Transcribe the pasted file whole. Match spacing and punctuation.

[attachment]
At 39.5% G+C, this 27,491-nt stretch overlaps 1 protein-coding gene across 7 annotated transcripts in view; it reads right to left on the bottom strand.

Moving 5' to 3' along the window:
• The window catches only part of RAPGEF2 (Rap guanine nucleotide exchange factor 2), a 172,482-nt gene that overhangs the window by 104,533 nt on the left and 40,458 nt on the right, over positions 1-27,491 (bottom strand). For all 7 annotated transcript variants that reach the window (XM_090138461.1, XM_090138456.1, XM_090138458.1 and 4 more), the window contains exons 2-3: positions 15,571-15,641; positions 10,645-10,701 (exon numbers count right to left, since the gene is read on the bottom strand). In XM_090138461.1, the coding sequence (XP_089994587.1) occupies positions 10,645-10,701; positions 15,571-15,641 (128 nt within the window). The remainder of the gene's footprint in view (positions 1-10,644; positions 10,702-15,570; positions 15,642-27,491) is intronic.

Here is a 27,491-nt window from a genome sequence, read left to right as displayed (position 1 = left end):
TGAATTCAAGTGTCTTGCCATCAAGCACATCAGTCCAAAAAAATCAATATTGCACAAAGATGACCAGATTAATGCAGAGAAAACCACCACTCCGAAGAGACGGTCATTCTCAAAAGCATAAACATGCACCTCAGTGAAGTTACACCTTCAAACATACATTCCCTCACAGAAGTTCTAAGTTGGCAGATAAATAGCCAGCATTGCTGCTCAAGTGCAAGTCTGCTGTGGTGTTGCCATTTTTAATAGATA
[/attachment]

At 39.5% G+C, this 27,491-nt stretch overlaps 1 protein-coding gene across 7 annotated transcripts in view; it reads right to left on the bottom strand.

Moving 5' to 3' along the window:
• The window catches only part of RAPGEF2 (Rap guanine nucleotide exchange factor 2), a 172,482-nt gene that overhangs the window by 104,533 nt on the left and 40,458 nt on the right, over positions 1-27,491 (bottom strand). For all 7 annotated transcript variants that reach the window (XM_090138461.1, XM_090138456.1, XM_090138458.1 and 4 more), the window contains exons 2-3: positions 15,571-15,641; positions 10,645-10,701 (exon numbers count right to left, since the gene is read on the bottom strand). In XM_090138461.1, the coding sequence (XP_089994587.1) occupies positions 10,645-10,701; positions 15,571-15,641 (128 nt within the window). The remainder of the gene's footprint in view (positions 1-10,644; positions 10,702-15,570; positions 15,642-27,491) is intronic.

Here is a 27,491-nt window from a genome sequence, read left to right as displayed (position 1 = left end):
TGAATTCAAGTGTCTTGCCATCAAGCACATCAGTCCAAAAAAATCAATATTGCACAAAGATGACCAGATTAATGCAGAGAAAACCACCACTCCGAAGAGACGGTCATTCTCAAAAGCATAAACATGCACCTCAGTGAAGTTACACCTTCAAACATACATTCCCTCACAGAAGTTCTAAGTTGGCAGATAAATAGCCAGCATTGCTGCTCAAGTGCAAGTCTGCTGTGGTGTTGCCATTTTTAATAGATA